Dii Consentes

From NovaRoma
Jump to: navigation, search

 Home| Latíné | Deutsch | Esperanto | Español | Français | Italiano | Magyar | Português | Română | Русский | English

A group of twelve gods called Dii Consentes (also Dii Complices) is especially honored by the Romans listed by the poet Ennius about the 3rd Century, BCE, in an epigramm as:

Iuno, Vesta, Minerva, Ceres, Diana, Venus, Mars,
Mercurius, Iovis, Neptunus, Vulcanus, Apollo.

Their gilt statues stood in the Forum, later apparently in the Porticus Deorum Consentium. As there were six male and six female, they may well have been the twelve worshiped at the lectisternium of 217 BC.

The number 12 was taken from the Etruscans, which also worshipped a main pantheon of 12 gods. Nevertheless, the Dii Consentes were not identified with Etruscan deities but rather with the Greek Olympian gods (though the original character of the Roman gods was different from the Greek, having no myths traditionally associated). The twelve Dii Consentes are lead by the first three, which for the Capitoline Triad. These are the three cornerstones of Roman religion, whose rites were conducted in the Capitolium Vetus on the Capitoline Hill.

Contents

Iovis

Iuppiter or Iupiter, a compound name from Iovis pater, is the God of the sky, moon, winds, rain and thunder, who became king of the Gods after overthrowing his father Saturnus. The ancient name of Iuppiter was Diespiter, whose root is Dius (= Iovis or Zeus, god) + pater (= father). As Iuppiter Optimus Maximus, he is the tutelary God of Rome. As a warrior, he is Iuppiter Stator, protector of the City and State who exhorts soldiers to be steadfast in battle. But Iuppiter has many aspects, attributes, names and epithets...

Iuno

Iuno is Iuppiter's sister, wife and queen of the Gods, is the protectress of the Roman State. Her festival, the Matronalia, is celebrated in March on the Kalends. She is also honoured as Iuno Lucetia, celestial light; Iuno Lucina, childbirth, inwhich the child is brought into light; Iuno Sospita, who protects labor and delivery of children; Iuno Moneta, whose sacred geese warned Rome of an impending invasion. Iuno Moneta's temple was near the mint, thus her name was the root for "money". But Iuno has many aspects, attributes, names and epithets...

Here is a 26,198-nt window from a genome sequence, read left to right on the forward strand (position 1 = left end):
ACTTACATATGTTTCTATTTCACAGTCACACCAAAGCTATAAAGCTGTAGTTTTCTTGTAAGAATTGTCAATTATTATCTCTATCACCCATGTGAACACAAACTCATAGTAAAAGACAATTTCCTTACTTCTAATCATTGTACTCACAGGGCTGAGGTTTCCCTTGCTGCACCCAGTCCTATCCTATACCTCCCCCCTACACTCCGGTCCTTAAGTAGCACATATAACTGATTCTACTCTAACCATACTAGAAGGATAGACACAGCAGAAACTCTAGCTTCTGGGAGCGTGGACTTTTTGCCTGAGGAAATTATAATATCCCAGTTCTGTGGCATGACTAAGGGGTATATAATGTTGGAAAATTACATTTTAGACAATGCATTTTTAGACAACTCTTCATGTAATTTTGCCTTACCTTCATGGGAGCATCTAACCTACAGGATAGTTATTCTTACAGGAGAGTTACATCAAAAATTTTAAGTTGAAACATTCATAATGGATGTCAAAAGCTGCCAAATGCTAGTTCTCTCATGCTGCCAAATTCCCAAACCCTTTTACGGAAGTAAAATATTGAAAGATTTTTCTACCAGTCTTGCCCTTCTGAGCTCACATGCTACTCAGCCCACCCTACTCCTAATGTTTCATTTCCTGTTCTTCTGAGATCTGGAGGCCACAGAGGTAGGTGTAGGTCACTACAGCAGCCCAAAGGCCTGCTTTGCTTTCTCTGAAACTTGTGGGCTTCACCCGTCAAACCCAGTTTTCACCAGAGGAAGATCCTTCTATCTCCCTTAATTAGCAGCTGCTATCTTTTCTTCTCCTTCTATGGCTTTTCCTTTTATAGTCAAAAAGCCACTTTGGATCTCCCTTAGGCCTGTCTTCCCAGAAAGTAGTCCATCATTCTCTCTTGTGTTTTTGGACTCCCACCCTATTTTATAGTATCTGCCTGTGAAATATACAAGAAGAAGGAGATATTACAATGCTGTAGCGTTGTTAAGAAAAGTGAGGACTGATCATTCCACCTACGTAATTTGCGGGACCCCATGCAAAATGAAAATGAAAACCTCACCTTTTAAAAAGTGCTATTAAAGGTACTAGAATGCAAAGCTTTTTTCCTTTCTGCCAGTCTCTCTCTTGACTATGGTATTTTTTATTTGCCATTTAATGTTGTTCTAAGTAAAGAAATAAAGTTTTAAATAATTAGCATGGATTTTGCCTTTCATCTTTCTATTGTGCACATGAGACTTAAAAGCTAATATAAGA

Minerva

Minerva, Goddess of wisdom and learning, meditation, inventiveness, accomplishments, the arts, spinning and weaving, and commerce. Minerva was identified with Pallas Athene, bestower of victory, when Pompey the Great built her temple with the proceeds from his eastern campaigns. Minerva and Mars are honored Quinquatras, five days at the Spring equinox. But Minerva has many aspects, attributes, names and epithets...

Vesta

Vesta is the Goddess of hearth and home, of domestic and religious fire. Her festival is the Vestalia, held on June 7, when Her temple is open to all mothers who bring plates of food. Vesta's temple was the hearth of Rome, where the sacred fire burned. The fire was tended by six Vestal Virgins, priestesses who were dedicated to the Goddess' service for thirty years, and who were headed by the Virgo Maxima, the eldest Vestal. Vestals were always preceded by lictors, the only women in Rome allowed the privilege. If a condemned man met a Vestal, he was reprieved. When a Roman made his will, he entrusted it to the Vestal Virgins. But Vesta has many aspects, attributes, names and epithets...

Ceres

Ceres is the Goddess of agriculture. During a drought in 496 BCE, the Sibylline Books ordered the institution of the worship of Demeter, Dionysus and Persephone, called by the Latin names Ceres, Liber and Libera. Ceres was the Goddess of the plebeians: the Ædiles Plebis cared for her temple and had their official residences in it, and were responsible for the games at the Cerealia, her original festival on April 12-19. There was a women's 9-day fast and festival when women offered the first corn harvest to Ceres, originally celebrated every five years, but later - by the time of Augustus - held every October 4. Learn more...

Diana